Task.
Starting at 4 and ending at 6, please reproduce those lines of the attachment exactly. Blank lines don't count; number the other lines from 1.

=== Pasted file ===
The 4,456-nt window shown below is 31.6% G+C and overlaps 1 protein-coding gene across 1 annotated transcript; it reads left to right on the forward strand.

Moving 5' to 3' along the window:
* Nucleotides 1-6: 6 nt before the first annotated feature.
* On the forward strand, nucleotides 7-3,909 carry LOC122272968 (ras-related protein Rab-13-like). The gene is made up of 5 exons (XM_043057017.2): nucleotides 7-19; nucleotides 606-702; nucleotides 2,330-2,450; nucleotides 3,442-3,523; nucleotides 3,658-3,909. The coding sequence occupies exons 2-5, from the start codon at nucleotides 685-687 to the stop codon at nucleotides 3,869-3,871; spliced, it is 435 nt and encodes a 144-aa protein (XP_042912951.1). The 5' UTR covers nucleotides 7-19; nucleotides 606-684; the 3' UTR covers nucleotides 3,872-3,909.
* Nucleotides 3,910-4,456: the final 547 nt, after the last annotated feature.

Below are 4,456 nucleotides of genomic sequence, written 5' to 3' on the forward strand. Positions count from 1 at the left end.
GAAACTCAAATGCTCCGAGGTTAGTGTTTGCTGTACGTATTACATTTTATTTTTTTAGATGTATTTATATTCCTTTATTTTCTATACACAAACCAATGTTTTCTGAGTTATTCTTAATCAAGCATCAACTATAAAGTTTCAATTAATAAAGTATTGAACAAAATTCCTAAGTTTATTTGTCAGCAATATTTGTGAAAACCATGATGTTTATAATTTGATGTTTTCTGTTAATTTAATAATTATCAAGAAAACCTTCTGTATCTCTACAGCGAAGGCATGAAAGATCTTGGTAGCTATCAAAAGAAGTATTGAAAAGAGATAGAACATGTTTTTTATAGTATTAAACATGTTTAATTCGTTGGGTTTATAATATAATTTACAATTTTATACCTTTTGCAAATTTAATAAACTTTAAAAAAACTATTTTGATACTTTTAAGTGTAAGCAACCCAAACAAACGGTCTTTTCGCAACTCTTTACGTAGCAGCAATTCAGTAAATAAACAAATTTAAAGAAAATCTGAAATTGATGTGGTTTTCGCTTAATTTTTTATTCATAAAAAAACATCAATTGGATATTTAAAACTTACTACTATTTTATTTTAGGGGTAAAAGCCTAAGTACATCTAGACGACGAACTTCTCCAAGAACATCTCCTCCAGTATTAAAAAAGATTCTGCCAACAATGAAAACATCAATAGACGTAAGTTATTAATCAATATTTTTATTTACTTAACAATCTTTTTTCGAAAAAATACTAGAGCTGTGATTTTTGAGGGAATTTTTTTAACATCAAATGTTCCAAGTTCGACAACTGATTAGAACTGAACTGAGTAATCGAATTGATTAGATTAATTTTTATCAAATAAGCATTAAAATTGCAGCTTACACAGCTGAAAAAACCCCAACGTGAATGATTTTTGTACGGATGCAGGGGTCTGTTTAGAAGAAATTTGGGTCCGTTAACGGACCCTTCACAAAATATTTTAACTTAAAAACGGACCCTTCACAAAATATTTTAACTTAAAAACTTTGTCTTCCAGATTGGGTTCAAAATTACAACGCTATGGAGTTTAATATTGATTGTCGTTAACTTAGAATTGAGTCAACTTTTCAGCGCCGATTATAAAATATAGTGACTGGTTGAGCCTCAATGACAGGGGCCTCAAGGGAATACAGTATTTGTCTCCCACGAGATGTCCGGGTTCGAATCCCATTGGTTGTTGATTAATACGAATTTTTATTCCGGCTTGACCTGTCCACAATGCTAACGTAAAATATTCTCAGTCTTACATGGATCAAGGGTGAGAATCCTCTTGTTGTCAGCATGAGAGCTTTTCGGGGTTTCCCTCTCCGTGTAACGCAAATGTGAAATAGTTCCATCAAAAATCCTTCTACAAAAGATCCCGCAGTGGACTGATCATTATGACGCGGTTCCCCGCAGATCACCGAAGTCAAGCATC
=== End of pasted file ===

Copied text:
* On the forward strand, nucleotides 7-3,909 carry LOC122272968 (ras-related protein Rab-13-like). The gene is made up of 5 exons (XM_043057017.2): nucleotides 7-19; nucleotides 606-702; nucleotides 2,330-2,450; nucleotides 3,442-3,523; nucleotides 3,658-3,909. The coding sequence occupies exons 2-5, from the start codon at nucleotides 685-687 to the stop codon at nucleotides 3,869-3,871; spliced, it is 435 nt and encodes a 144-aa protein (XP_042912951.1). The 5' UTR covers nucleotides 7-19; nucleotides 606-684; the 3' UTR covers nucleotides 3,872-3,909.
* Nucleotides 3,910-4,456: the final 547 nt, after the last annotated feature.

Below are 4,456 nucleotides of genomic sequence, written 5' to 3' on the forward strand. Positions count from 1 at the left end.